Washington

Current Celtics mourn the loss of John Thompson Jr.

Washington
© Greg Bartram-USA TODAY Sports

The basketball community as a whole is mourning the passing of John Thompson Jr., not just locally but nationally as well. That includes in Boston, where the legendary Hoyas head coach won two NBA championships as a player with the Celtics.

Red Auerbach selected Thompson, who stood 6-foot-10, in the 3rd round of the 1964 NBA draft. He did not play much behind Hall of Fame center Bill Russell, but he was on two championship teams in 1965 and 1966 before eventually turning to coaching instead. Today, current members of the Celtics reflected on what Thompson meant to the game.

“First of all his impact is enormous on basketball, on sports, on community,” Celtics head coach Brad Stevens said on Monday. “Georgetown was such a giant, and their coach was so impactful and had such a presence. And then when you learn about all the great things he did off the court, what he meant to the players that played there, what he meant to the school.”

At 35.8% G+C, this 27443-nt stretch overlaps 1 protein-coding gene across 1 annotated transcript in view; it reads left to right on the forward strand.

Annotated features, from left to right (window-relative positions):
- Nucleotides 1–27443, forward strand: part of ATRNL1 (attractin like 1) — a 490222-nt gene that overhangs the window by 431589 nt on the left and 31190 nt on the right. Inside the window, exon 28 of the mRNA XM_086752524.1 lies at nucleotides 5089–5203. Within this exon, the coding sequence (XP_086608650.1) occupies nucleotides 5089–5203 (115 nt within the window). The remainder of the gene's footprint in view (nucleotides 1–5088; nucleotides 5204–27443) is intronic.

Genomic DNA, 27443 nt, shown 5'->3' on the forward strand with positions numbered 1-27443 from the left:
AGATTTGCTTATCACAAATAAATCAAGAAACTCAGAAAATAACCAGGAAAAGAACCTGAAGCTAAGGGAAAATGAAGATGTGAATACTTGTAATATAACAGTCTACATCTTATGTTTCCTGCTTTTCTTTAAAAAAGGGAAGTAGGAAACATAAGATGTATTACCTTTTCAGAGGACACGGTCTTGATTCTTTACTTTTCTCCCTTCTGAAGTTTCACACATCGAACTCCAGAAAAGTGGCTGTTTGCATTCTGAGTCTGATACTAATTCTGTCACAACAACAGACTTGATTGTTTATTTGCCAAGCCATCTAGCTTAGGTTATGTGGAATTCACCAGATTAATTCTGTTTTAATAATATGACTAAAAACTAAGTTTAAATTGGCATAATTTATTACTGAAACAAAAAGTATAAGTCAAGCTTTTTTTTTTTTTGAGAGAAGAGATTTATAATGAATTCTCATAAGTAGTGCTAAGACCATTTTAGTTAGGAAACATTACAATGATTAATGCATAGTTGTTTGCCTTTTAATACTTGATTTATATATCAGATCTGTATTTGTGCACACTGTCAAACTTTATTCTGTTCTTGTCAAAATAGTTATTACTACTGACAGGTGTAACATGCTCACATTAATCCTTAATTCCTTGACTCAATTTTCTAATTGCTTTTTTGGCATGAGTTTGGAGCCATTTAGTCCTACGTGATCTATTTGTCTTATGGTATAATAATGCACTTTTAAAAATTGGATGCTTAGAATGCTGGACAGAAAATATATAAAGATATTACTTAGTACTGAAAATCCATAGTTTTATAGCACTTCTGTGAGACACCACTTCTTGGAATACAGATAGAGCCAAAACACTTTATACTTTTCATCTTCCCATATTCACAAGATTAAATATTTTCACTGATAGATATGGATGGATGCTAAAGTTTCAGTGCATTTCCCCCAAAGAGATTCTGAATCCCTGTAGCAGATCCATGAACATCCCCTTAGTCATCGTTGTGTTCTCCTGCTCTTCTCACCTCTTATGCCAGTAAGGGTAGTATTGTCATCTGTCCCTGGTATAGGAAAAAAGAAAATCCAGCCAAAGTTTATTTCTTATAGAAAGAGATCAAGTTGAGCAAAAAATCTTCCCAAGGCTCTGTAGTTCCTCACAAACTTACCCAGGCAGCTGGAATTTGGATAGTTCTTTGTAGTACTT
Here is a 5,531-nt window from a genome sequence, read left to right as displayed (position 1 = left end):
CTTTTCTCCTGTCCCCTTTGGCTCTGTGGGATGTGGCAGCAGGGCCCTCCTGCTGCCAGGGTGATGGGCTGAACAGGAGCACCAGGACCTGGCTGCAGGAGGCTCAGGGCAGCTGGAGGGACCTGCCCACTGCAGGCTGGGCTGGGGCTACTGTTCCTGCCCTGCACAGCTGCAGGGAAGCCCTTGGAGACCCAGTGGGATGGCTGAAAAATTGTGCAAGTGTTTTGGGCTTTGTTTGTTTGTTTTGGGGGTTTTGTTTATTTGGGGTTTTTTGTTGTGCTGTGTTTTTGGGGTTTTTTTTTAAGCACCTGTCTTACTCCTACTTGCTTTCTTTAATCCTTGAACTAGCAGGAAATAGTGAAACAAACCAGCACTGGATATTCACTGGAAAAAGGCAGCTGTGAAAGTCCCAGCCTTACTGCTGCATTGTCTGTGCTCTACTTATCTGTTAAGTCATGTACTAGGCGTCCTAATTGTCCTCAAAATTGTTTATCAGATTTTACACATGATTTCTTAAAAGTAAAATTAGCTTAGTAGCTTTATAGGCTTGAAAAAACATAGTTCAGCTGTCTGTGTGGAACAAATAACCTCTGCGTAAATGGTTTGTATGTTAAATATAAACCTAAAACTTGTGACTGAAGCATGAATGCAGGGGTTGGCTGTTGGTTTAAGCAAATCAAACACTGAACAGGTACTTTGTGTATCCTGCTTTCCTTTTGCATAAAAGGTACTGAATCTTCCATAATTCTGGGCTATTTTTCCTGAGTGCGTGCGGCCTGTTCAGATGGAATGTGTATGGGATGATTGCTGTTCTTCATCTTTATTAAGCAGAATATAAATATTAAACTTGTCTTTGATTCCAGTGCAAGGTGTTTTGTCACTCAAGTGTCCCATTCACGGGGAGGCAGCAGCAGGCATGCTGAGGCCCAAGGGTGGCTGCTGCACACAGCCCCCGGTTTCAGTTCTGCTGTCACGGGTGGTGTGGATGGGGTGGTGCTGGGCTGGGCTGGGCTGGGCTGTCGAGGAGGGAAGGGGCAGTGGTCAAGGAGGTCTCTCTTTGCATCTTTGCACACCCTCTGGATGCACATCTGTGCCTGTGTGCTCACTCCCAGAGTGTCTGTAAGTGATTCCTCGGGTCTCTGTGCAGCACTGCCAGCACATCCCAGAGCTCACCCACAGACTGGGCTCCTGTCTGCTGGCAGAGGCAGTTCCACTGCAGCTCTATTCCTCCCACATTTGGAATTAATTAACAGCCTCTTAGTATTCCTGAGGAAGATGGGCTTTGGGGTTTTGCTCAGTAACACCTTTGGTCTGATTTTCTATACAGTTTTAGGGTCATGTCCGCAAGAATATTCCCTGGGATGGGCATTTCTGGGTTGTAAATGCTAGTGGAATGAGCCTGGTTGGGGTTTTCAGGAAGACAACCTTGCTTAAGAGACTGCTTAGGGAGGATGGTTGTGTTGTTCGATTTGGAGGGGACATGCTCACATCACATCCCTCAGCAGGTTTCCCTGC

In recent years, Boston has practiced on Georgetown’s campus when in town to play the Wizards, and Stevens couldn’t help but notice Thompson’s presence in the building.

“To see him up there a couple times when we were practicing the last few years, seeing him kind of sitting on that perch, walking over and nudging somebody like, ‘hey that’s Big John!’” Stevens said.  “He’s a big, big icon in basketball.”

 

The impact Thompson had on the game is not limited to his coaching peers either. Celtics point guard Kemba Walker recognizes what the late Hoyas coach did for young Black men hoping to make a living off the game of basketball.

“John Thompson, he’s a guy you have to appreciate, especially for me and other young, black, African American guys,” Walker said. “He’s one of the guys who paved the way for so many of us.”

With 596 career victories, a national title and two more Final Four appearances, Thompson’s resume speaks for itself. But when players and coaches unaffiliated with the school or the area speak so highly of him, it shows that “Big John’s” impact on the sport cannot be disputed.